1825 CE: Captain William Morgan received the Freemason Royal Arch degree at Le Roy’s Western Star Chapter #33 and that same year Morgan announced he was going to publish an exposé titled Illustrations of Masonry, revealing the Freemasons secret higher degree details. Morgan was well-funded and had financial backers Publisher David Cade Miller, John Davids, and Russel Dyer—entered into a $500,000 penal bond with Morgan to guarantee its publication.

Lucifer SAYS WE ARE GODS and to be SELFISH — Albert Pike 33rd Freemason

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1826 CE: Assassination of Captain William Morgan (1774 CE-1826 CE), a captain in the War of 1812 against the British. The assassination ignited a powerful movement against the Freemasons, a fraternal society that had become influential in the United States. After Morgan announced his intention to publish a book exposing Freemasonry’s secrets, he was arrested on trumped-up charges. He disappeared soon after, and was believed to have been kidnapped and killed by Masons and dumped in the Niagara River. Morgan’s death sparked a public outcry and inspired Thurlow Weed and others to found the Anti-Masonic Party in opposition to Democrats. It is reported that half of the Masons in the region left the Freemason Lodge. Arrangements had been made to ship the planner and co-murderer, Richard Howard, a British Illuminati, back to England so he could not be tried with the rest of the criminals that were found guilty of kidnapping and other evil criminal activities.

1826 CE: Several Mason members of the Batavia New York lodge published an advertisement denouncing Morgan’s efforts saying the coming book violated the Mason’s oath of Secrecy. These Masons attempted to set fire to Miller’s newspaper office and print shop. Having local power these members on September 11, 1826 CE, arranged to have Morgan arrested for supposed nonpayment of a loan and allegedly stealing a shirt and a tie and in New York laws at the time allowed them to hold him in debtors’ prison until the amount was paid to stop him from publishing his book. When Miller learned of this, he went to the jail to pay the debt and secure Morgan’s release. Miller and Morgan then walked to a waiting carriage, which arrived the next day at Fort Niagara. It was soon after that Morgan was taken in a boat to the middle of the Niagara River, possibly killed, and thrown overboard as he was never seen again.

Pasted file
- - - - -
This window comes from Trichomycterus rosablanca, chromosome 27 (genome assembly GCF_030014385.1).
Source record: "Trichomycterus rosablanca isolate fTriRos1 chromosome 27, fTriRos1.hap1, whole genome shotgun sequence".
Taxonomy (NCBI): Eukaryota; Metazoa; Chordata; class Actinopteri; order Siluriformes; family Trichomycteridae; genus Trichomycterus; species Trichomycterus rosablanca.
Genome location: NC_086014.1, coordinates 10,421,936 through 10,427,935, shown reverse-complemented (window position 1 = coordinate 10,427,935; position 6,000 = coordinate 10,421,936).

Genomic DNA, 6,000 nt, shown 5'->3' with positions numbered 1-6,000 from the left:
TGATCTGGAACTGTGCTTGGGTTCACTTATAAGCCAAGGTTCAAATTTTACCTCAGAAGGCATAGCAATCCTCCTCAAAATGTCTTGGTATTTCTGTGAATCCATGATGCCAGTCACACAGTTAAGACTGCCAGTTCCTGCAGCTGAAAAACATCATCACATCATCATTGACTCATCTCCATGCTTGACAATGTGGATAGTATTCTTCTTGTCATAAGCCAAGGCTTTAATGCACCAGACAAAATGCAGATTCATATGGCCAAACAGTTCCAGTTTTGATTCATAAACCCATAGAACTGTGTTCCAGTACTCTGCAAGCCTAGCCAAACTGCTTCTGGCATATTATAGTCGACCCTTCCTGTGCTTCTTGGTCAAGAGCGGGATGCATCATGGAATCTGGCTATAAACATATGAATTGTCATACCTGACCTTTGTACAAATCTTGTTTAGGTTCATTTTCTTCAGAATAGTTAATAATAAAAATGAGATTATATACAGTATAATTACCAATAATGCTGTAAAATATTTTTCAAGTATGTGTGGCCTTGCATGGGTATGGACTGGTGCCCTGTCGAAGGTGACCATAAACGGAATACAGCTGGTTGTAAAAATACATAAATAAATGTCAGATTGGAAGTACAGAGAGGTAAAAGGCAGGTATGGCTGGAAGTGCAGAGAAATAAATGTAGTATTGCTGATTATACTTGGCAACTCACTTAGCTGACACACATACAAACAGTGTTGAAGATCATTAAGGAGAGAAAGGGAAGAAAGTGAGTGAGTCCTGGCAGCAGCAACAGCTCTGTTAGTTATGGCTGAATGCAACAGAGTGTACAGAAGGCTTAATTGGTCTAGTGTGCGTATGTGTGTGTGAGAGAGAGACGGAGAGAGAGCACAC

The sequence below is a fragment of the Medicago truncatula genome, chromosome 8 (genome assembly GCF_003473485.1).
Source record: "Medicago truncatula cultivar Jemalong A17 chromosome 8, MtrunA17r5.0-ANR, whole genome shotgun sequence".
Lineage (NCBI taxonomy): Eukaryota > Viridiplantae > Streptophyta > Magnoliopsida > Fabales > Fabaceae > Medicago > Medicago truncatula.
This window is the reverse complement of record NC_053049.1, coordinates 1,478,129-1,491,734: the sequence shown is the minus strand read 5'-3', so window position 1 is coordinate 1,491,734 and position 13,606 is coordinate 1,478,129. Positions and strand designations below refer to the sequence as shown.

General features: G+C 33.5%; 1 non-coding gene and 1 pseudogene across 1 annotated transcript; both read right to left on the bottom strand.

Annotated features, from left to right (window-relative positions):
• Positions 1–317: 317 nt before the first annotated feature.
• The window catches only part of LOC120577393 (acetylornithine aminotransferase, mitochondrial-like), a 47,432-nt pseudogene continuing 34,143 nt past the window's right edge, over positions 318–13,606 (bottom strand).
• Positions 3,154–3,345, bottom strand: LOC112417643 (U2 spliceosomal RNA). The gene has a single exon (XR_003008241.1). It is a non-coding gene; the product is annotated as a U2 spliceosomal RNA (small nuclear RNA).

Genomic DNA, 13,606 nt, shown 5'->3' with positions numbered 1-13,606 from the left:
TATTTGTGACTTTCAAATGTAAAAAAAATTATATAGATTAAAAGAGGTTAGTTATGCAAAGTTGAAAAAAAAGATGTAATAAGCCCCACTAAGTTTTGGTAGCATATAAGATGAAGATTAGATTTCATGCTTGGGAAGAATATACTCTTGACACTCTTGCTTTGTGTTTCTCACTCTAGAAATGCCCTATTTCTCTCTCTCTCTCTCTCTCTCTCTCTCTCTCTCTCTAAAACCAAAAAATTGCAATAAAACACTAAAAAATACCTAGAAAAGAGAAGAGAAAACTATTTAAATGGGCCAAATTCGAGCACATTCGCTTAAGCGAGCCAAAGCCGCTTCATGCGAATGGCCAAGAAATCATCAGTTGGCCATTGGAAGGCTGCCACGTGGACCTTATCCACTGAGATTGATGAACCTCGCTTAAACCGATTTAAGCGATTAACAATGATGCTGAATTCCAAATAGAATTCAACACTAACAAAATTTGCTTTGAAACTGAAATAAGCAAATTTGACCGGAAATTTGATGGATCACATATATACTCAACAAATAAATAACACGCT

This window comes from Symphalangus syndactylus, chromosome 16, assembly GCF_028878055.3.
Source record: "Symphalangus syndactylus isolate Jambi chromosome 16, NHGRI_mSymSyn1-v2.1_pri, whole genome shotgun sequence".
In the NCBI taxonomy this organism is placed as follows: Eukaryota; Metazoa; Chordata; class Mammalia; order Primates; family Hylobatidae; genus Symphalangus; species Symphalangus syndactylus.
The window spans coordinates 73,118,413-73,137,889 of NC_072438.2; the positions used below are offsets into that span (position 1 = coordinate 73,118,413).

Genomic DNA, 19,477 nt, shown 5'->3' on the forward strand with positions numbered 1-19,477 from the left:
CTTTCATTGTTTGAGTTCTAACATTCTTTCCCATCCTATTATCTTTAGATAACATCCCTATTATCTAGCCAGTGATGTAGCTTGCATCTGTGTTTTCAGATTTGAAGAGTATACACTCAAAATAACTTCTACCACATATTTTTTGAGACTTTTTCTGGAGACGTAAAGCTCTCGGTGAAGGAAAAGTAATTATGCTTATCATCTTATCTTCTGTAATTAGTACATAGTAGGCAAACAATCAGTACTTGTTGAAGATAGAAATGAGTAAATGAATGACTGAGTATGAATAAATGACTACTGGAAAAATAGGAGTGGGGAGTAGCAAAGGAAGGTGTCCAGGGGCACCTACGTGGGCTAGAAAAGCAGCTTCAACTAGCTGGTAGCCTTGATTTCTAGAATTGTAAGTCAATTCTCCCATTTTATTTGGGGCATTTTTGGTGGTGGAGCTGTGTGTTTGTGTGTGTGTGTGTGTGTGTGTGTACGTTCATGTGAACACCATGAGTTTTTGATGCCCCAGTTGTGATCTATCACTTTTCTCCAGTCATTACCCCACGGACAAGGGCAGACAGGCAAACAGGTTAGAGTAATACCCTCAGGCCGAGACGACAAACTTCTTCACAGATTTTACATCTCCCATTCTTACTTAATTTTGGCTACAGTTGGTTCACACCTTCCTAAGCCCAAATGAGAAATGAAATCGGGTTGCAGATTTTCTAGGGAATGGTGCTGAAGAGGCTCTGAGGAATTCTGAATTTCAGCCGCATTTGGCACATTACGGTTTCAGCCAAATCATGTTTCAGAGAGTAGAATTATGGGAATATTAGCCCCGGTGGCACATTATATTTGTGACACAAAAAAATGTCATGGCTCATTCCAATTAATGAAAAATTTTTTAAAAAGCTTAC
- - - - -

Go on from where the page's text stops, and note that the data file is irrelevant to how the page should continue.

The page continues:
1827 CE: Captain William Morgan’s badly decomposed body washed up on the shores of Lake Ontario and the body was buried with his name on the grave. The Masons made up a story to cover their crimes about bribing Morgan to just go away and leave his family behind. Eventually, Eli Bruce, the sheriff of Niagara County and a Mason, was removed from office and tried for his involvement in Morgan’s disappearance; he served 28 months in prison after being convicted of conspiracy for his role in kidnapping Morgan and holding him against his will before his disappearance. Three other Masons, Loton Lawon, Nicholas Chesebro and Edward Sawyer, were convicted of taking part in the kidnapping, and served sentences. The Masons assassination of Morgan was never prosecuted due to a decomposed body which at that time could not be matched. The result was that anti-Mason sentiment caused many elections to go to non-Masons for a many years afterwards. Soon after Morgan disappeared, Miller published Morgan’s book, which became a bestseller that described the details of the Masons. The circumstances of Morgan’s disappearance and the minimal punishment received by his kidnappers caused public outrage, and he became a symbol of the rights of free speech and free press. Protests against Freemasons took place in New York and the neighboring states and all Masons were under a cloud of suspicion. The record of this is still in New York Archives.

1828 CE: John Quincy Adams denounced the Masons and in 1847 CE Adams published a widely distributed book titled Letters on the Masonic Institution that criticized the Masons’ secret society.

1830 CE: Morgan’s widow, Lucinda Pendleton Morgan, remarried a silversmith and moved to the Midwest.

1841 CE: Members of Freemasonry criticized the Mormons for their use of Masonic rituals and regalia.

1848 CE: Henry L. Valance confessed on his deathbed to taking part in Morgan’s “murder.” And the account of the assassination of Morgan is detailed in a book “The Character, Claims, and Practical Workings of Freemasonry (1869 CE) by Reverend C. G. Finney.

1882 CE: The National Christian Association openly opposed secret societies and commissioned and erected a statue in memoriam to Morgan in the Batavia Cemetery where Morgan was buried. The ceremony was witnessed by 1,000 people. The monument reads: “Sacred to the memory of Wm. Morgan, a native of Virginia, a Capt. in the War of 1812, a respectable citizen of Batavia, and a martyr to the freedom of writing, printing and speaking the truth. He was abducted from near this spot in the year 1826, by Freemasons and murdered for revealing the secrets of their order. The court records of Genesee County and the files of the Batavia Advocate, kept in the Recorders office contain the history of the events that caused the erection of this monument.”